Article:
Yesterday, the Atlantic Council, an international affairs think tank based in Washington, D.C., held a discussion with experts and former government officials regarding the future direction of trade ties between the United States, Canada, and Mexico.
Moderated by Jason Marczak, deputy director of the Atlantic Council’s Adrienne Arsht Latin America Center, the panel included Rafael Fernández de Castro, a professor at Syracuse University who served as an adviser to former Mexican President Felipe Calderon; Paula Stern, founder and chairwoman of The Stern Group and Atlantic Council board member who served as Chairwoman of the U.S. International Trade Commission in the Reagan administration; and Peter MacKay, a former Minister of Justice and Attorney General under the Harper government.
“To make America great again, you have to make NAFTA great again,” said MacKay, who is currently a partner at the law firm Baker McKenzie. He said the visit to Mexico this week by U.S. Secretary of State Rex Tillerson and Department of Homeland Security Secretary John Kelly was “an opportunity to recast a wrong-footed approach and go back to the basics… not retrench or double-down on rhetoric, but hone in on just how important NAFTA is.”
“Changing the rules of the game significantly at this point is where we’ll get bogged down,” said MacKay. However, he added that “tweaking specifics” to modernize the deal can be worked out.
With regards to the upcoming NAFTA negotiations, MacKay speculated that Canada’s access to procurement contracts in the massive infrastructure initiative promised by the U.S. president could be a top demand from Ottawa. As a businessman, MacKay said he believes that Trump will surely realize that “you can’t go it alone in the enormity of the type of infrastructure he is speaking of.”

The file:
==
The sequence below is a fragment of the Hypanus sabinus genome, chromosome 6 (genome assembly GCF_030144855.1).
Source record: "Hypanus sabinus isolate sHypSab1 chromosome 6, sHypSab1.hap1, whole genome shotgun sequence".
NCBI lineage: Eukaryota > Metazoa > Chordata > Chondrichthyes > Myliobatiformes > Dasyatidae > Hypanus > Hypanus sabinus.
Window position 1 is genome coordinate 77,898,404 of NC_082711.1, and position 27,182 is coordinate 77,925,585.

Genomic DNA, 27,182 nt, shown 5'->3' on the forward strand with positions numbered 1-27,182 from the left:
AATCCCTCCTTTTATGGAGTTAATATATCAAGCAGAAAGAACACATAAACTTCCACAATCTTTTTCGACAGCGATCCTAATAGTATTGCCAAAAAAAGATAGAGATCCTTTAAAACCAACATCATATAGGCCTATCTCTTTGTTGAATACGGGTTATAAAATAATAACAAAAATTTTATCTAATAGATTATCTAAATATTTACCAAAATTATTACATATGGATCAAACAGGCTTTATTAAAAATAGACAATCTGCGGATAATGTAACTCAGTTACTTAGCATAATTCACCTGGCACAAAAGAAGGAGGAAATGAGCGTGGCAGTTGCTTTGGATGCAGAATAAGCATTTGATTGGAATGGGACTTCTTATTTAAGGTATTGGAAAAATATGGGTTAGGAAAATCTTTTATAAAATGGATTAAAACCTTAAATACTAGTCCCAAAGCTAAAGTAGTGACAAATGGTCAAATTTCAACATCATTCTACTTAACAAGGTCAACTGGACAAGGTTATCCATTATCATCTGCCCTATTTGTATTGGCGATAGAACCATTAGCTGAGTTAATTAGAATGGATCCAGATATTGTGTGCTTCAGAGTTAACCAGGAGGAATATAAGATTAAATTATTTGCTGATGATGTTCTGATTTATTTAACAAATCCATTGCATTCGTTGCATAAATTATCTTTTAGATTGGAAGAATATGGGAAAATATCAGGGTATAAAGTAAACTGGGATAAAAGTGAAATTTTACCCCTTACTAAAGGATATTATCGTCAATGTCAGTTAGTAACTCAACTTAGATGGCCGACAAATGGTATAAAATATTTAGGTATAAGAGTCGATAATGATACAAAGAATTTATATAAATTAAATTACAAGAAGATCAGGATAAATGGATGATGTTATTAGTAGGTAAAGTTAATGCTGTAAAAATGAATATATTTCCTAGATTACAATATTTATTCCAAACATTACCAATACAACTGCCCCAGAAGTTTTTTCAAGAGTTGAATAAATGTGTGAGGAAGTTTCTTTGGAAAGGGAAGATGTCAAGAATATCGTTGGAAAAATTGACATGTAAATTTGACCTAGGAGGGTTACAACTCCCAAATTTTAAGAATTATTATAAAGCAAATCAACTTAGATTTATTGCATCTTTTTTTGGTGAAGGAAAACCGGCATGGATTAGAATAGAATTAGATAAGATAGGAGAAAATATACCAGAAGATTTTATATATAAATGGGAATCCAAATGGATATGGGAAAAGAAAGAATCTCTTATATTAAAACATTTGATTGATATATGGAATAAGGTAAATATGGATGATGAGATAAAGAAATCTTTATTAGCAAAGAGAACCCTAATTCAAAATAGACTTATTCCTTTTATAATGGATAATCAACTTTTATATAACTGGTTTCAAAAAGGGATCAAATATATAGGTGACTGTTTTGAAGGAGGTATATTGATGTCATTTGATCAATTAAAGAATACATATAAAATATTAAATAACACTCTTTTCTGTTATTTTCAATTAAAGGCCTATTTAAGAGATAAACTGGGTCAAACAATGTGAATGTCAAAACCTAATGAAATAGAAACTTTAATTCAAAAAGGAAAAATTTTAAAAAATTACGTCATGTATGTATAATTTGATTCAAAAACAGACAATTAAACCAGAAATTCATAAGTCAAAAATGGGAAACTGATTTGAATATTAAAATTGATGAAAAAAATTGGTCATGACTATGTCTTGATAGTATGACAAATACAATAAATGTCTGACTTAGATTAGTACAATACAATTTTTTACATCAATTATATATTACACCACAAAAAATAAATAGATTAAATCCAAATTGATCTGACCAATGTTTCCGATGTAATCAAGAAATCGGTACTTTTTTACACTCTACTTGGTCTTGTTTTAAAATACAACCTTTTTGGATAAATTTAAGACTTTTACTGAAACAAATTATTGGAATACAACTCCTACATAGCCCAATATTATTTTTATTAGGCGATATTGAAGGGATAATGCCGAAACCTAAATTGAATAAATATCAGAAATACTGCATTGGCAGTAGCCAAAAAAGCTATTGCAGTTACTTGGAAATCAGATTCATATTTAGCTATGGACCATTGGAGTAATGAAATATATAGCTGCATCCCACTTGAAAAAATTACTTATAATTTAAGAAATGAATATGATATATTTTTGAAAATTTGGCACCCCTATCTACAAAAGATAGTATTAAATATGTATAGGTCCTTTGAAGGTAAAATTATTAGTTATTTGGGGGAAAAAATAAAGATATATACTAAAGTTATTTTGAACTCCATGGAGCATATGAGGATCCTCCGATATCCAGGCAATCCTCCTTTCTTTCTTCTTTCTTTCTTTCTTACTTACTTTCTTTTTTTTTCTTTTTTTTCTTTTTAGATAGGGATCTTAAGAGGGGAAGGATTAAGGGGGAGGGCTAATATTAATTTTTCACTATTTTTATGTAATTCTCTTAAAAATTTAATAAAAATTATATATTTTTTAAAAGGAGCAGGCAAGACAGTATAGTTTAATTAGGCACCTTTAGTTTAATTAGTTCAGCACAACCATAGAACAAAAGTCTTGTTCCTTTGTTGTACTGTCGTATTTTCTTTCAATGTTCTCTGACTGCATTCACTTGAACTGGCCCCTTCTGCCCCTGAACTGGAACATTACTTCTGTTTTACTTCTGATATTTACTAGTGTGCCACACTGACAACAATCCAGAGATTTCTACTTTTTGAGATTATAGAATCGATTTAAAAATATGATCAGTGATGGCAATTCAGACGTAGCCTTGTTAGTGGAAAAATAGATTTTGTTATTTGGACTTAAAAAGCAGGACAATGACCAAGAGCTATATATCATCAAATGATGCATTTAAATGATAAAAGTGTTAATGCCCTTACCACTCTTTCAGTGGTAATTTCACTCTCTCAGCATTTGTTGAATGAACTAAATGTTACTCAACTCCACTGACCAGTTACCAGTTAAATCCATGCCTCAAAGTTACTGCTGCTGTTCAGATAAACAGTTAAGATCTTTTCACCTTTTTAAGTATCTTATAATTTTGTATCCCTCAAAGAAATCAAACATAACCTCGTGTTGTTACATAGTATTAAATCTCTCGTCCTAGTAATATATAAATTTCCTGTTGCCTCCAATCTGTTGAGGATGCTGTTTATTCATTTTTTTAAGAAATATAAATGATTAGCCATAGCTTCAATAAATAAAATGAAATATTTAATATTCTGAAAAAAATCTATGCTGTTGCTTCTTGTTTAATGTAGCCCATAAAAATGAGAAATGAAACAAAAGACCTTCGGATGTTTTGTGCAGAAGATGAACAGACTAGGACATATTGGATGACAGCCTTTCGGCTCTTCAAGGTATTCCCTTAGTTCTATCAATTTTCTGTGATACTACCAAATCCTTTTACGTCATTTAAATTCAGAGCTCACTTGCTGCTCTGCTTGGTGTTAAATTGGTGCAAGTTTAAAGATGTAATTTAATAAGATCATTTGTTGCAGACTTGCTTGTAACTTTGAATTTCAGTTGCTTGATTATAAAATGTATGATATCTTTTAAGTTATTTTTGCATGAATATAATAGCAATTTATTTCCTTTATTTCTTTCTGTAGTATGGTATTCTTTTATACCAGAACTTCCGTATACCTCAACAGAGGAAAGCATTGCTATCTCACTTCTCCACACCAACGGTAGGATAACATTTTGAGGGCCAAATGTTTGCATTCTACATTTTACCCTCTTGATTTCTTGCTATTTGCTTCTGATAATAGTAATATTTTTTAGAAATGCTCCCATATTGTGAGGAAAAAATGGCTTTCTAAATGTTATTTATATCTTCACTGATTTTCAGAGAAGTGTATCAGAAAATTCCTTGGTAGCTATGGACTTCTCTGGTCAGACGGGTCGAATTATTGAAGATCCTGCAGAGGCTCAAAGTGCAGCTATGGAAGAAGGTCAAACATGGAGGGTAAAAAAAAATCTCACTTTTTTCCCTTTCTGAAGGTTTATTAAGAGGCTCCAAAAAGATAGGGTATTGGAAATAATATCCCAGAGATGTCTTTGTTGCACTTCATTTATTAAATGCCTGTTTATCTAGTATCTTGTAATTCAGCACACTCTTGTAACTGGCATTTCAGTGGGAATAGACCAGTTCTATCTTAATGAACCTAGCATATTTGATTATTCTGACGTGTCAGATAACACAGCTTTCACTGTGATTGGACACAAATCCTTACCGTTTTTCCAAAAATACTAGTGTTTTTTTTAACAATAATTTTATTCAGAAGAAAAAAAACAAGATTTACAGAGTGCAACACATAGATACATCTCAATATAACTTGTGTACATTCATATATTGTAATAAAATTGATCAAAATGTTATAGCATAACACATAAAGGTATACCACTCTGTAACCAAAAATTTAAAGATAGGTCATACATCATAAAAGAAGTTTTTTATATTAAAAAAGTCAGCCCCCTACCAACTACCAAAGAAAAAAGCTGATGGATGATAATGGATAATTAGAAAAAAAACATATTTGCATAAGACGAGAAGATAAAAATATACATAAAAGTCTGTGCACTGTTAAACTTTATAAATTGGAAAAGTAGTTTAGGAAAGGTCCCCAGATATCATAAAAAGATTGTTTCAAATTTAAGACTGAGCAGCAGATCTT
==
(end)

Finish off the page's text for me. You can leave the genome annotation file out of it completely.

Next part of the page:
“This has yet to be unpacked in terms how that will impact the American economy, but there seems to be a lot of indications there will be restrictions placed on Mexican and Canadian participation in infrastructure building,” MacKay said. “They’re going to need labour, they’re going to need Canadian softwood lumber, other products that will be part of building the infrastructure.”
Ultimately, it is in the best interests of the United States to not only update NAFTA, but also to uphold the foundation of the agreement and maintain a strong North American partnership, said MacKay, who indicated this was the position Prime Minister Justin Trudeau took when he visited Washington earlier this month.
“A world without NAFTA is a much more difficult world for all three countries,” said MacKay. However, he warned, “on some things we may have to part company.”
MacKay said that while none of the three countries in NAFTA could be successfully independent, there may be a need to diversify trade relationships. “TPP may be dead for the United States, but it’s not dead for Canada,” he said.